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CEO Scott Kirby said -United Airlines is reviewing recent safety incidents and procedures for employees.

BusinessCEO Scott Kirby said -United Airlines is reviewing recent safety incidents and procedures for employees.

CHICAGO (Reuters) -United Airlines is reviewing recent safety incidents involving its planes and using the insights to update safety training and procedures for employees, CEO Scott Kirby said on Monday.

The Chicago-based airline has experienced several safety emergencies in the past two weeks. Last Friday, an external panel was found to be missing from a United aircraft when it landed in Oregon, prompting an investigation by the U.S. Federal Aviation Administration (FAA).

Before that incident, a United Airlines-operated Boeing 737 MAX rolled onto the grass in Houston. A United-operated Boeing 777-200 bound for Japan also lost a tire after takeoff from San Francisco and was diverted to Los Angeles, where it landed safely.

In a message to United’s customers, Kirby expressed confidence that the airline would learn the “right lessons” and “continue to run an operation that puts safety first.”
The Federal Aviation Administration is investigating the UAL incidents and reviewing the role of Boeing (BA). For investors, one of the immediate ramifications of the spotlight on safety is that airlines are reducing flight schedules on the expectation that Boeing (BA) will deliver fewer jets this year. Even outside of the Boeing (BA) development, JetBlue Airways (JBLU) announced that it is slightly reducing its flight schedule through the summer due to staffing shortages, despite hiring more than 3K new crew members this year. The summer travel season is typically one of the most profitable periods of the year for the U.S. airline industry.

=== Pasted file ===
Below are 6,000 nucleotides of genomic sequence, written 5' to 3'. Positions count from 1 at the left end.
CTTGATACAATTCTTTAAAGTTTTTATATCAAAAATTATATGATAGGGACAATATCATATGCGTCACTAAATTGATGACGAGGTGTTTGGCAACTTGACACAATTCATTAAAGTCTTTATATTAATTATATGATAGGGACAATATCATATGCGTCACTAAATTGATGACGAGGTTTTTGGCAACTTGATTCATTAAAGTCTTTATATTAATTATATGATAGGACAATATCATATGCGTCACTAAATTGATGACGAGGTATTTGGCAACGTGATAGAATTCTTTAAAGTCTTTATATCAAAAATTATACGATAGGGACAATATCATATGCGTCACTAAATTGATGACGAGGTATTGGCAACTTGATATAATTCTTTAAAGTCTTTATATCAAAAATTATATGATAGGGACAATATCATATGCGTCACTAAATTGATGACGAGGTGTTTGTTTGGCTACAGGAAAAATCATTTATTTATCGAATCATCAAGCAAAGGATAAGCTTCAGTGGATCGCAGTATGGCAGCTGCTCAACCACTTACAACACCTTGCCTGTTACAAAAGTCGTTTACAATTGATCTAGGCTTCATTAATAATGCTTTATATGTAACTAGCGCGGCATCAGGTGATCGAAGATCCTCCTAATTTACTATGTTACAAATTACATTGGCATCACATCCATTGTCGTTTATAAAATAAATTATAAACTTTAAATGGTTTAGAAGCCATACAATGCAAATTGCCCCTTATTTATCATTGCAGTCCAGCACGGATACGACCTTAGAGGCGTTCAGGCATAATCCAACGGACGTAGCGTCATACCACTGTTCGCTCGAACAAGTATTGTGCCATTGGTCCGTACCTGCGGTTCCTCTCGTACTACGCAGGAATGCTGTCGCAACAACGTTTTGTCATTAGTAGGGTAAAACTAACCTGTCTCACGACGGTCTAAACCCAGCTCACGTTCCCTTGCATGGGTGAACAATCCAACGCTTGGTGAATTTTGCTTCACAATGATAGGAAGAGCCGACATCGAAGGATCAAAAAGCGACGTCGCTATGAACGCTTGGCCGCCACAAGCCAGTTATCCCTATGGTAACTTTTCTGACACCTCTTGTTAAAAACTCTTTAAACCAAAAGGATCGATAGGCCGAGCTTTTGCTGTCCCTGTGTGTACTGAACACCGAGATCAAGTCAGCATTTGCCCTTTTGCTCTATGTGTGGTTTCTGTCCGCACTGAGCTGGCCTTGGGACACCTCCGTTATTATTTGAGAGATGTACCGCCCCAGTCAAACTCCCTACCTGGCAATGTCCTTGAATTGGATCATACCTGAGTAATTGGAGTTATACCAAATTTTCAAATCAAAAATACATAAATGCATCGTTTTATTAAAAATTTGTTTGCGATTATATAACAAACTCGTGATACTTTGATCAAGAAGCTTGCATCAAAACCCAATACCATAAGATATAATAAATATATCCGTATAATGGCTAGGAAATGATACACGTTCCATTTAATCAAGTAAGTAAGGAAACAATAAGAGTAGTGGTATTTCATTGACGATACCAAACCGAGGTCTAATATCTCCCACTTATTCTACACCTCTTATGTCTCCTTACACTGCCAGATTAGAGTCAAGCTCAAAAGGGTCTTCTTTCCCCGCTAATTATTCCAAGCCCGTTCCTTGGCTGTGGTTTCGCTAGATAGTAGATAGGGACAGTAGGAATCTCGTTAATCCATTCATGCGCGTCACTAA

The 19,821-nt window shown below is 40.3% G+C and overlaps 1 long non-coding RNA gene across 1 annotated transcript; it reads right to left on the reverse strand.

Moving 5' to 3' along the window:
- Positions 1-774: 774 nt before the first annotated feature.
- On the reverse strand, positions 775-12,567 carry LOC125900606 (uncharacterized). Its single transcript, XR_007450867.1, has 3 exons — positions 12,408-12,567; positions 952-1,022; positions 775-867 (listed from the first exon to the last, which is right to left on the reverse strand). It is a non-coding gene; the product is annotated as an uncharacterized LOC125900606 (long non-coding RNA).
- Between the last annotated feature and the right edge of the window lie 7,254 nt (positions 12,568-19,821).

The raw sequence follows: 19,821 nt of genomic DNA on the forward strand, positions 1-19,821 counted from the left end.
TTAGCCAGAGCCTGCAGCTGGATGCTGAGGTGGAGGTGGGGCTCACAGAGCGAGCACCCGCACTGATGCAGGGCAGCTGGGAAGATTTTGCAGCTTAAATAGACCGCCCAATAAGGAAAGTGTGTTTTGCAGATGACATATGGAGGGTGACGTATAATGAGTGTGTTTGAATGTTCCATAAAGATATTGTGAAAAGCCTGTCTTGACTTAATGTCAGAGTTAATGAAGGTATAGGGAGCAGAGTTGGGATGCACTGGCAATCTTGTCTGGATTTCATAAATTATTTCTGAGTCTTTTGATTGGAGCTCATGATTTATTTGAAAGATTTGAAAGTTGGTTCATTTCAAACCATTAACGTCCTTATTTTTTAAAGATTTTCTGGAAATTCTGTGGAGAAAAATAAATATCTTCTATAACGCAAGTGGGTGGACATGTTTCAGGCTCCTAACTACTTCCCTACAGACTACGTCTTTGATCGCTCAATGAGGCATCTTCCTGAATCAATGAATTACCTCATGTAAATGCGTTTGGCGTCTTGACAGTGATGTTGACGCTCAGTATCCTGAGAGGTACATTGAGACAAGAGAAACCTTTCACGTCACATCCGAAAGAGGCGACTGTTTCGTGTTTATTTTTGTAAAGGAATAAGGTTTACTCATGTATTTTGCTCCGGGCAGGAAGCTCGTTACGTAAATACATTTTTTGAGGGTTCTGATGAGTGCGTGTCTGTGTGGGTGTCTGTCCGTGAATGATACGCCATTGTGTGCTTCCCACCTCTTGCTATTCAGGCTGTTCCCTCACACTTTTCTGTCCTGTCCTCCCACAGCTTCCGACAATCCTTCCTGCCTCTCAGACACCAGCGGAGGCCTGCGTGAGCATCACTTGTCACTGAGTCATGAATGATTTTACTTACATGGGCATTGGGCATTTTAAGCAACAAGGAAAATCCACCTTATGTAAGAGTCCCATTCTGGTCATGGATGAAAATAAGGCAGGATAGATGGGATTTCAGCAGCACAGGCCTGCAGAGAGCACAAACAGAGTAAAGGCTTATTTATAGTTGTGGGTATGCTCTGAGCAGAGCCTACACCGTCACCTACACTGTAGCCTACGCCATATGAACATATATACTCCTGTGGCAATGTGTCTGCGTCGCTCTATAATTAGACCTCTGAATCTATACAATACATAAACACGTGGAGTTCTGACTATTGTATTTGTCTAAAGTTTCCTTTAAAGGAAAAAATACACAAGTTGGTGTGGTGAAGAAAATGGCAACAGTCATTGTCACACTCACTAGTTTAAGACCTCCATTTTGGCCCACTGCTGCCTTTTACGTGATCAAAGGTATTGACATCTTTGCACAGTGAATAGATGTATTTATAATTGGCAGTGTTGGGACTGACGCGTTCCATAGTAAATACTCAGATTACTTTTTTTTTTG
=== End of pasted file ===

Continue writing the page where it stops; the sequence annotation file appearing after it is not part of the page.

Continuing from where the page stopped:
“While they are all unrelated, I want you to know that these incidents have our attention and have sharpened our focus,” he said.

Kirby said United plans to have an extra day of in-person training for all pilots starting in May, and a centralized training curriculum for new-hire maintenance technicians.

In the aftermath of an Alaska Airlines Boeing 737 MAX 9 mid-air emergency prompted by a door plug blowout, U.S. aviation incidents are getting more attention.

Boeing has been under heavy regulatory scrutiny after the Jan. 5 Alaska Airlines incident, with inquiries into the company’s safety and quality standards in its production process.

United’s shares were down about 0.3% in afternoon trade. Its stock has gained 5.4% this year compared with about a 7% decline in the NYSE Arca Airline index.

“Safety is our highest priority and is at the center of everything we do.” noted Kirby. “Unfortunately, in the past few weeks, our airline has experienced a number of incidents that are reminders of the importance of safety,” he noted. .

The U.S. Global Jets ETF (JETS) is up 2.5% on a year-to-date basis.

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